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Michael Gove leaves Department for Education in major Cabinet reshuffle

Michael Gove has left his role as education secretary as part of a wide-ranging Cabinet reshuffle by prime minister David Cameron. 

Taking over as secretary of state at the Department for Education will be Nicky Morgan, who was previously minister for women and equality, and who will keep that part of her portfolio.

Mr Gove's departure will see him take up the role of Commons Chief Whip and has been one of the biggest surprises of the reshuffle, which has also seen Foreign Secretary William Hague and Kenneth Clark step down.

Mr Gove was widely seen as being safe in Mr Cameron's reshuffle, due to him being part of the prime minister's inner circle.  

But the MP for Surrey Heath has also been one of the most polarising members of the Cabinet, and his controversial reforms have been the subject of serious criticism, particularly among the teaching unions.

Just last week, the NUT staged a national strike over Mr Gove's reforms to pay, pensions and working conditions.  

The Association of Teachers and Lecturers welcomed the decision to replace Mr Gove.

Dr Mary Bousted, general secretary of the Association of Teachers and Lecturers (ATL), said: “David Cameron has, belatedly, realised that Michael Gove’s ideological drive is no substitute for measured, pragmatic reform of the education system.

"Time after time he has chased newspaper headlines rather than engage with teachers. The dismantling of the structures which support schools, the antagonism which he displayed to the teaching profession and the increasing evidence of chaos in the bodies he established – in particular the Education Funding Agency – has led Cameron to one conclusion – Gove is more of a liability than an asset.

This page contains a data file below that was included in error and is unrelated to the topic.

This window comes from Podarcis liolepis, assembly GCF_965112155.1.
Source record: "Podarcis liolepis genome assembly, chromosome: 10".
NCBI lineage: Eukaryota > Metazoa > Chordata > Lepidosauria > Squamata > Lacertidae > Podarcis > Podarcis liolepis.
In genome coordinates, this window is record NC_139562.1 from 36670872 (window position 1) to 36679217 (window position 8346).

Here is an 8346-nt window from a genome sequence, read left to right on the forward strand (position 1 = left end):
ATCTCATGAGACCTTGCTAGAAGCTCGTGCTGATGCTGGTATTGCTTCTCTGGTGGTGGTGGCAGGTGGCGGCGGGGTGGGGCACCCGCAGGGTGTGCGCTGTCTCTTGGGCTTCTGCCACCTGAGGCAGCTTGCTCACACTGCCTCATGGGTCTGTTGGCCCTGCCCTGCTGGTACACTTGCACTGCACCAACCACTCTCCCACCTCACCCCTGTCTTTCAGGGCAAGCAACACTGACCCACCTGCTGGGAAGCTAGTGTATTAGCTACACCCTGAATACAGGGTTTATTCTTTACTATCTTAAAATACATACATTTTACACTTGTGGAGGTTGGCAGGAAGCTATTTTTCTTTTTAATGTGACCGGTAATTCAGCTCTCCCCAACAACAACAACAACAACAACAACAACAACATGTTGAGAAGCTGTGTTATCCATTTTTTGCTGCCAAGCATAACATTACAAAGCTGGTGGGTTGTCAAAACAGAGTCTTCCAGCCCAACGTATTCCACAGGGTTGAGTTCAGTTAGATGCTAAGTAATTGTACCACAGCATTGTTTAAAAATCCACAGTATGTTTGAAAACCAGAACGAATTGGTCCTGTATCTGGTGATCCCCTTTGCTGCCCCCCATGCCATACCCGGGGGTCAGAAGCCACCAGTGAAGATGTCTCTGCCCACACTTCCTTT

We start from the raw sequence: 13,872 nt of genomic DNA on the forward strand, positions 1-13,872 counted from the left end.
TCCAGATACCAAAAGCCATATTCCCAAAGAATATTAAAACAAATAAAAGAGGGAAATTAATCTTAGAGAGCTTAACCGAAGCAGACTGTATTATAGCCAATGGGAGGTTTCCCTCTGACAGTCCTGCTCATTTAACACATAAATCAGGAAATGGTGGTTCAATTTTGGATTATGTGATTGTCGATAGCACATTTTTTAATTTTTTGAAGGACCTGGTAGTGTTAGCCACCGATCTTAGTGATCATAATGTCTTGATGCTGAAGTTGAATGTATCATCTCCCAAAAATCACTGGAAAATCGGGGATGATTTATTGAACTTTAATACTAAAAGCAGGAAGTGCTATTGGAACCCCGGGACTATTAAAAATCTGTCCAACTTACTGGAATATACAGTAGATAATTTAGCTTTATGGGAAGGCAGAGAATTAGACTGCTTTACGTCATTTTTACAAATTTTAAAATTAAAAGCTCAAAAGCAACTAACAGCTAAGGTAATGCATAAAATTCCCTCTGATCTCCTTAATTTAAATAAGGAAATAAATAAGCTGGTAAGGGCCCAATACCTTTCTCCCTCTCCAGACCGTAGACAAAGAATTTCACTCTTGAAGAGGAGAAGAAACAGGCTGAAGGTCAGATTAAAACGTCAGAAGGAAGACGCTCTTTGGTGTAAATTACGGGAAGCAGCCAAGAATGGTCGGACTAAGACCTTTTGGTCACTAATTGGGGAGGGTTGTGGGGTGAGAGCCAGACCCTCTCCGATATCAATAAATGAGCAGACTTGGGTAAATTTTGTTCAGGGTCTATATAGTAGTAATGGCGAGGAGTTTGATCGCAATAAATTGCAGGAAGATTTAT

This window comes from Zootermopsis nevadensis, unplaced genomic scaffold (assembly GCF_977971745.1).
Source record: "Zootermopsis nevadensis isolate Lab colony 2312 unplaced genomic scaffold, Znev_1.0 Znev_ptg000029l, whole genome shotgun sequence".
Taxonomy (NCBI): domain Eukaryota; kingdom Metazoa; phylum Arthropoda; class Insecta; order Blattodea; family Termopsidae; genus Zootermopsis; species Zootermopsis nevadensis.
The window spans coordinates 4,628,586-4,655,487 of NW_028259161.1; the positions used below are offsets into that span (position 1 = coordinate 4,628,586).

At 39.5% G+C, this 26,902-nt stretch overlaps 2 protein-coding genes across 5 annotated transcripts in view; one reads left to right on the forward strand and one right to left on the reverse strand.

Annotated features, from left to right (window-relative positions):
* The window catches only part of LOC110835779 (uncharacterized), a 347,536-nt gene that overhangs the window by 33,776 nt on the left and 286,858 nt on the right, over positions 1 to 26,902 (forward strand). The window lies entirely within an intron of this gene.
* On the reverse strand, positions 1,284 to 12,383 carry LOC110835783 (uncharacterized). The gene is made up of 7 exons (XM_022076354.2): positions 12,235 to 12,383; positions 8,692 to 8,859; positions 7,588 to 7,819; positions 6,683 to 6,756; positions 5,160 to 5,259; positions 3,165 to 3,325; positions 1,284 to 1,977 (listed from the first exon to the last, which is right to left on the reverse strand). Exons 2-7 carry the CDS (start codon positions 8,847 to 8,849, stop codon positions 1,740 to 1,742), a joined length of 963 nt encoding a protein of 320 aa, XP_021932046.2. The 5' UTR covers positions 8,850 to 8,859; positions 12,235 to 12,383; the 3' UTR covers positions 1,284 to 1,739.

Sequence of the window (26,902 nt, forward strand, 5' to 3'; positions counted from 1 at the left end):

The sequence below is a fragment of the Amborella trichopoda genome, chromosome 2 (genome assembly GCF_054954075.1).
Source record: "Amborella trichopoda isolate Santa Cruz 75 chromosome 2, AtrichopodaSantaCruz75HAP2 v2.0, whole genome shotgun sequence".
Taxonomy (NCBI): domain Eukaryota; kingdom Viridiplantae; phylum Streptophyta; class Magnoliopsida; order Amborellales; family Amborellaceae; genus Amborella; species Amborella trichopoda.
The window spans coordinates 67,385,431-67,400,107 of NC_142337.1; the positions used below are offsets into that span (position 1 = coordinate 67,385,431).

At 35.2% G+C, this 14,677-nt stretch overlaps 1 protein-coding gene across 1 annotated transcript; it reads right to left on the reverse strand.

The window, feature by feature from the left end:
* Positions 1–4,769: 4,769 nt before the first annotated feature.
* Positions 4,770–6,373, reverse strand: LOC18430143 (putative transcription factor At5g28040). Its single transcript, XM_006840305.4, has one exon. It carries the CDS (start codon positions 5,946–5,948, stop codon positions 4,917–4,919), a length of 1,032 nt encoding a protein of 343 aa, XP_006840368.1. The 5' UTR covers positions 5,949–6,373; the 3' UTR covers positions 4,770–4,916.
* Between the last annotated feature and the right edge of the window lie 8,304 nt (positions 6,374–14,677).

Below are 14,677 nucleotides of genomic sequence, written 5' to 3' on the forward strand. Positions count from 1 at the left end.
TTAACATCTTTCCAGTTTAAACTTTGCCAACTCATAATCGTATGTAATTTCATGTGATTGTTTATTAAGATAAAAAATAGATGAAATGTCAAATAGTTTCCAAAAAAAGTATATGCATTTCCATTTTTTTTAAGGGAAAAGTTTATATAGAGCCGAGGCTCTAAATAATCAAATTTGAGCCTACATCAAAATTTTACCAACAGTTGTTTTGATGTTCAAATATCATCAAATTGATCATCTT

“Successful education systems value the views of the teaching profession, which Gove insulted when he called them ‘the blob’. ATL looks forward to a more constructive relationship with his successor, Nicky Morgan.”

Russell Hobby, general secretary of heads' union the NAHT, said: “I think he did have a sincere vision for what he wanted to get done and was able to communicate it well to the public, but he was not able to sell it to teachers, he didn’t bring them on-side to make sure that vision would stick.

“Gove has shocked the system but it needs someone else to help it grow back.

“I think headteachers will now hope for a period of calm, where there aren’t any more bright ideas coming their way.”

Brian Lightman, general secretary of the Association of School and College Leaders, added: "As someone who has had extensive contact with Michael Gove I have absolutely no doubt that he has a passion for improving the life chances of young people. Many of his reforms have been highly controversial and time will tell what the impact is.

"For the new ministerial team, the key priority is to give schools and colleges time to implement the large number of reforms already underway. The temptation for a new minister is to make their mark, but the last thing students and teachers need is another raft of reforms."

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